Federated Farmers agrees with Environment Minister Amy Adams that the regulation of genetically modified organisms should be a matter for central government not local bodies.
“Federated Farmers would welcome amendment to the Resource Management Act to “clarify the respective functions and roles of the Environmental Protection Authority (EPA) and local government,” as the Minister put it,” says Katie Milne, Federated Farmers Local Government spokesperson.
“We are not overly impressed with some councils wasting ratepayer resources on trying to ape the EPA. As Minister Adams put it, councils should not “set up their own independent states where they write their own rules and ignore the national framework”.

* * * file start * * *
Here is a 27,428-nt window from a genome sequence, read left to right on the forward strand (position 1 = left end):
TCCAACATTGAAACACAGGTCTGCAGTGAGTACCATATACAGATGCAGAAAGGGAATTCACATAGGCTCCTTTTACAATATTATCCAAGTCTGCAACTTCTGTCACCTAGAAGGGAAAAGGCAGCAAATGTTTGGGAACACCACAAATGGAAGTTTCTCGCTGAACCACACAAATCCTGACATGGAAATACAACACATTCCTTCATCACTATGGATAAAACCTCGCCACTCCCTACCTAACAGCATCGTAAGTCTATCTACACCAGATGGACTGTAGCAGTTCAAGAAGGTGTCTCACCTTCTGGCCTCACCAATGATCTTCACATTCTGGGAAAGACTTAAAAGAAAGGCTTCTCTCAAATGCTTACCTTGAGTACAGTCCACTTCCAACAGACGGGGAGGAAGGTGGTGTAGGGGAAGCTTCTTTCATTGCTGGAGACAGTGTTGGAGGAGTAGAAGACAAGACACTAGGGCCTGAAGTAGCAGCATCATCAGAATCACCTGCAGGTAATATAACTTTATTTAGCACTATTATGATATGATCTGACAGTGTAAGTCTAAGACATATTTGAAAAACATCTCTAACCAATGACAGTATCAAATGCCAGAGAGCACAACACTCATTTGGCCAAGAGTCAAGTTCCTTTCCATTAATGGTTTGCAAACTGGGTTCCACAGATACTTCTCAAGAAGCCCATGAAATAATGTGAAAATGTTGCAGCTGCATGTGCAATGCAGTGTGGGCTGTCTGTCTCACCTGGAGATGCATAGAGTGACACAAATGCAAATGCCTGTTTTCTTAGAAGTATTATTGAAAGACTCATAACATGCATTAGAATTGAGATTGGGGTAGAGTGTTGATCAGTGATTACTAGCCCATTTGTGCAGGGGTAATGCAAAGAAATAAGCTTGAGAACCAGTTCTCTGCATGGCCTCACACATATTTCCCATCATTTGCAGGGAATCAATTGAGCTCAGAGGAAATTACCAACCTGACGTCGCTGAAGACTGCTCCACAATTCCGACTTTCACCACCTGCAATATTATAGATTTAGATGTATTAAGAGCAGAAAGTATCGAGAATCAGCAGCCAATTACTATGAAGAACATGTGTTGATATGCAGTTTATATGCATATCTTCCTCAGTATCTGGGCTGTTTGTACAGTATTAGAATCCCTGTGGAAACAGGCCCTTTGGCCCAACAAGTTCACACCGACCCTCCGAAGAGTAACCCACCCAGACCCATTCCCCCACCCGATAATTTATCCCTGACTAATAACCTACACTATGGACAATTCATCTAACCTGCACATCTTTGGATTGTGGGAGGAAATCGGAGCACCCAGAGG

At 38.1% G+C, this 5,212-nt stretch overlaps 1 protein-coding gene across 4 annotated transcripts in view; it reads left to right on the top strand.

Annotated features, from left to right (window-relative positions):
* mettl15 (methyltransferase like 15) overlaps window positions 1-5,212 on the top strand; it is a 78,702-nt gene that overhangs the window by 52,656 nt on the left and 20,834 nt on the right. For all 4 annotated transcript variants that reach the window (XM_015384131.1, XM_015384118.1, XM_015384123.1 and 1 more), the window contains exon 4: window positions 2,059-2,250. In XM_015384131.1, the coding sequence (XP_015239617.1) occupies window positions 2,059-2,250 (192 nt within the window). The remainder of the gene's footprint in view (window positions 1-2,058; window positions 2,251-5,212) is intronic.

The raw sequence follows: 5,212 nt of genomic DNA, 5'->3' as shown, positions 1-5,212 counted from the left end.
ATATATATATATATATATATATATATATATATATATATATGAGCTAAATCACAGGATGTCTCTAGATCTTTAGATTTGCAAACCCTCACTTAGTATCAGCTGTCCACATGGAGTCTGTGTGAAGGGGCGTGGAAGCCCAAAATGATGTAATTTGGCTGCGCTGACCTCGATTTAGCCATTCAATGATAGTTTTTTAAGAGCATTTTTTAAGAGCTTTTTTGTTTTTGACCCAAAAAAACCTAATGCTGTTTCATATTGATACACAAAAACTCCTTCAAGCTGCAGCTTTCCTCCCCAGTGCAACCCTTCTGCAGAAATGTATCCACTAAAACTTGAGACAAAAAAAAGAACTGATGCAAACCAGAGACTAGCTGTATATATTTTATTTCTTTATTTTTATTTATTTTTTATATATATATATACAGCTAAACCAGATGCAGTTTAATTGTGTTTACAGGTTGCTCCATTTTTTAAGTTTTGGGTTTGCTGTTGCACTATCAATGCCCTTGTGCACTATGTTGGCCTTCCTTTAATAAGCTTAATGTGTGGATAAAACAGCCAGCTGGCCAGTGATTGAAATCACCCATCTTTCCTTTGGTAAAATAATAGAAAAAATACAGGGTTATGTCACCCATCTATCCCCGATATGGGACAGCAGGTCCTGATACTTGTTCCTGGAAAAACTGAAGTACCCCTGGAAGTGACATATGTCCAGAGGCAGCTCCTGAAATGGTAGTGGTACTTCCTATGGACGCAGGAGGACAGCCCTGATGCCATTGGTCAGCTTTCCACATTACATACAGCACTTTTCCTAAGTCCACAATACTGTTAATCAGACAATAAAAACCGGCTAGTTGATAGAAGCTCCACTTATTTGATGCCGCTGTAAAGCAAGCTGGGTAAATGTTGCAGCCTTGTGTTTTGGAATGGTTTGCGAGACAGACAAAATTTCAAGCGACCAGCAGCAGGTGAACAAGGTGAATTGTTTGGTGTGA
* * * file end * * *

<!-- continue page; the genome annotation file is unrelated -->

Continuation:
“Especially when those rules are based on what seems to be ‘pub-talk’.
“A Northland inter-council working party’s draft section 32 analysis recommending ‘local regulation’ to restrict GMO’s, only references one website known for its anti GMO stance, one anti-GMO book and one of the key proponents for local regulation.
“A section 32 analysis should be based on sound science but this analysis is neither unbiased nor rigorous. It puts these councils on a collision course with the EPA, which does possess the brainpower and resources to test more than an internet search engine.
“Bizarrely, the Northland inter-council working party’s analysis makes no mention of the GMO based equine influenza vaccine, which is currently approved for conditional release in New Zealand.
“Nor, I must add, what the cost to Northland’s bloodstock and racing industries would be if councils tried to block its use.
“That’s why the legality of councils regulating GMOs is highly questionable.